Chris Ashton

fortnight11y issue 9

fortnight11y is a newsletter released every two weeks, dedicated to all things accessibility and curated by developer @ChrisBAshton. Each resource is summarised as a TLDR, in case you don’t have time to read the actual article. Readers are encouraged to read the linked articles and form their own conclusions.

‘Show Me a Sign’ recounts the deaf experience for young readers

  • MV Times article from last December, describing Ann Clare Le Zotte‘s new novel “Show me a Sign”, which is now available online. It is set in early 19th century Chilmark, Massachusetts – a town famous for its unusually high percentage of deaf citizens (one in 25 people, vs one in 6000 on the mainland). Everyone could communicate with one another, deaf or not, through Martha’s Vineyard Sign Language (MVSL). It sounds like an exciting read, centered around a scientist that uses Mary as a “live specimen” in a cruel experiment, tribal/colonial tensions of the time, and an insight into how Mary lives without sound.

Why the GOV.UK Design System team changed the input type for numbers

  • Article by Hanna Laakso, explaining why GOV.UK has moved away from using <input type="number"> for things like credit card / passport numbers. It has big issues in NVDA and Dragon Naturally Speaking, and its native increment/decrement behaviour (triggered by UP/DOWN arrow keys or scrolling) is often unintended. Some browsers also attempt to round the number or add comma separation. GOV.UK now uses <input type="text" inputmode="numeric" pattern="[0-9]*">, which retains the numeric keyboard without compromising usability.

7 users share their struggles navigating the (sometimes inaccessible) digital world

  • Real users with disabilities sum up their biggest struggles with the digital world. Robert (who has a visual impairment) struggles with date inputs where websites don’t let you enter the date manually, forcing him to navigate an often inaccessible calendar. Rhian, who is autistic, shares her frustration with auto-playing videos and poor website load speeds. Sally, who has a mobility impairment, says that increasing font sizes is hard in apps, and that zooming causes its own problems. Kasia needs someone’s assistance when online shopping, as they don’t feel comfortable sharing their bank details on inaccessible sites where it is difficult to know if they’re filling it in correctly. Several complain about CAPTCHA forms that force you to prove you’re not a robot.

Could browsers fix more accessibility problems automatically?

  • Whilst web developers/designers have a duty to make their website accessible, many simply don’t – be it through lack of awareness, skills, resources or empathy. Hidde de Vries proposes that browsers bridge the gap by providing ways of forcing colour contrasts, focus states, text sizes, disabling autoplay and allowing zoom, even if a developer has explicitly disabled such features. Some browsers do some (but not all) of this already, and what does exist is not easily discoverable.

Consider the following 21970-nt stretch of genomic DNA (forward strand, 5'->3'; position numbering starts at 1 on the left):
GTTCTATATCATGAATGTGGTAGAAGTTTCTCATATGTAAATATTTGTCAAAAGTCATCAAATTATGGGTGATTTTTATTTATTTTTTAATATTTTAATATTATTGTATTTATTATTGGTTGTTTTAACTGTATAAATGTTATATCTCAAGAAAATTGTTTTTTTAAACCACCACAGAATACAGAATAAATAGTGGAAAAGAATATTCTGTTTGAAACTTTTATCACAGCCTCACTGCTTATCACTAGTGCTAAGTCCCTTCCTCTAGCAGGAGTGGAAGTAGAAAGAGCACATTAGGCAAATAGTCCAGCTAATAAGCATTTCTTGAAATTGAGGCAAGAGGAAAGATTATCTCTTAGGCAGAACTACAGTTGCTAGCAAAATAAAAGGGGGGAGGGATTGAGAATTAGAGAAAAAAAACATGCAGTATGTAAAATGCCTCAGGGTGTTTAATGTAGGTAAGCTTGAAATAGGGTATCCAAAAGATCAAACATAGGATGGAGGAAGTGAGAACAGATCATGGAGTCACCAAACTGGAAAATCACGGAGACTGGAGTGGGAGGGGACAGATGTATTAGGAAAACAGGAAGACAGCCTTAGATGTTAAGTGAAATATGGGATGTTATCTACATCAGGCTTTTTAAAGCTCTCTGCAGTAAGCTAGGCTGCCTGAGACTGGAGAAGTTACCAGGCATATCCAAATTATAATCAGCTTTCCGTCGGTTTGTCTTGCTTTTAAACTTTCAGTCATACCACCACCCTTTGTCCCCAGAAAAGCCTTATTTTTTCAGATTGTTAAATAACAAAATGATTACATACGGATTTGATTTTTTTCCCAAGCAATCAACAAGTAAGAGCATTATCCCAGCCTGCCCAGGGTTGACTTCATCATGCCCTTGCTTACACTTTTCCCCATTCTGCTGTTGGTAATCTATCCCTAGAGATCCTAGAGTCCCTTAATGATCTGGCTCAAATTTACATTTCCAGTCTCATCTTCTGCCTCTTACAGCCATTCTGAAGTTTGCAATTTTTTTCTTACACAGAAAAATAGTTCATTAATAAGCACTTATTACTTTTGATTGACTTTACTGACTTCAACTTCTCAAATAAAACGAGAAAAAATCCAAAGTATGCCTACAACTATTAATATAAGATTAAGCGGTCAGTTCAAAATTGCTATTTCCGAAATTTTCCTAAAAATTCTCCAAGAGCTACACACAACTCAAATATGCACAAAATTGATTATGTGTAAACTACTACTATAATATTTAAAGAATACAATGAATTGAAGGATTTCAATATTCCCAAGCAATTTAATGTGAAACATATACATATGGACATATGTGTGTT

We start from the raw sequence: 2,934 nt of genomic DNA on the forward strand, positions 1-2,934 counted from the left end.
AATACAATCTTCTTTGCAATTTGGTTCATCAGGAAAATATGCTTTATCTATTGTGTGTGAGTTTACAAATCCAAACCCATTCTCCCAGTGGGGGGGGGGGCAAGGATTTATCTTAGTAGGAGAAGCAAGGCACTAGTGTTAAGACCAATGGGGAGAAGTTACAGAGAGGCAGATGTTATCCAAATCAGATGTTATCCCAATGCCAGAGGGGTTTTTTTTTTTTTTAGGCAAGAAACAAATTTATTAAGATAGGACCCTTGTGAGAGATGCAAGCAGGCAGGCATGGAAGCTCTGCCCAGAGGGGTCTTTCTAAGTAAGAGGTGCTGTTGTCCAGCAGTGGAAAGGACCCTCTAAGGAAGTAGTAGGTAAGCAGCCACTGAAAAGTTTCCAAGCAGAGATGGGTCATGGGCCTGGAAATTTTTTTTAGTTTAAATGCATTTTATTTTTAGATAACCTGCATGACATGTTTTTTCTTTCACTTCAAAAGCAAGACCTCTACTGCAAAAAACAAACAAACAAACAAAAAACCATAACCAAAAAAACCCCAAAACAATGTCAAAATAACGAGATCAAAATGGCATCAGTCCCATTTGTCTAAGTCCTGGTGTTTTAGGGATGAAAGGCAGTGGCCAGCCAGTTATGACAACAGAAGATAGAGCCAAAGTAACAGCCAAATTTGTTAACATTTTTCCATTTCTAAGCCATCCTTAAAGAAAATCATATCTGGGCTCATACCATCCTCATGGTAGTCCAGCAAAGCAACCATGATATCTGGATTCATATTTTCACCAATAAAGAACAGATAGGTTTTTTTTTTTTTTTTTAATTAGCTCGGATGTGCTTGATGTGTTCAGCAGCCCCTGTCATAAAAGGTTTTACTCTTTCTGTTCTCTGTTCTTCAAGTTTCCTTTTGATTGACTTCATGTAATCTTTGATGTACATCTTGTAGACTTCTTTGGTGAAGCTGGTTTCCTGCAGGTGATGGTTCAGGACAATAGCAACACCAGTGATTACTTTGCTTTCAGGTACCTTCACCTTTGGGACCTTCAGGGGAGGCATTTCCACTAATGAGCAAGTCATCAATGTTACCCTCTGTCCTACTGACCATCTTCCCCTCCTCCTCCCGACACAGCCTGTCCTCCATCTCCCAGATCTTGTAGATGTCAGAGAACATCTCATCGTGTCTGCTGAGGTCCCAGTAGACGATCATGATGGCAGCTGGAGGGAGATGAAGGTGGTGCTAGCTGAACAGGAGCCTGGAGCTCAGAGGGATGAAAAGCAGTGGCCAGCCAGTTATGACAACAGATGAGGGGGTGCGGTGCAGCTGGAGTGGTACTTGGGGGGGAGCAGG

Stop Using ‘Drop-down’

  • Article by Adrian Roselli, asking people to stop using ‘dropdown’ in their vocabulary, as it is ambiguous. Do you actually mean a ‘select’ element, or an ARIA listbox, datalist, ARIA combobox, or autocomplete (or several other possibilities)? Adrian describes the subtle differences in each, and doesn’t preach about the use of ‘select’ (which you may have expected from the title).


  • An interesting site/app: “we transcribe conferences, to make them accessible.” It is an audio-to-text platform that transcribes speaker sessions at conferences, in real-time. Designed to be used whether at small gatherings or at large conferences.

Online Altruists Are Making Reddit More Accessible

  • Fascinating article about the r/TranscribersOfReddit community that has over 3,000 volunteers who have transcribed almost 100,000 pieces of content on Reddit. A bot links to all image/video related content that gets posted to any partnered subreddits, and transcribers then ‘claim’ the post by commenting underneath, before manually providing a detailed transcription for that content. Everyone has a different motivation for doing it; it’s worth a read to find out more. You may remember a similar story about Facebook groups dedicated to transcribing.

HTML: The Inaccessible Parts

  • Article by Dave Rupert, sharing his frustration and highlighting some cases where native HTML is not as accessible as it ought to be. Inputs of types number, date and search are considered problematic, as are native HTML <video>, role="tablist" for tabs and various HTML5 tags. Dave links off to articles explaining the issues with each in more detail. This is kind of a glossary and is worth a bookmark for referencing.

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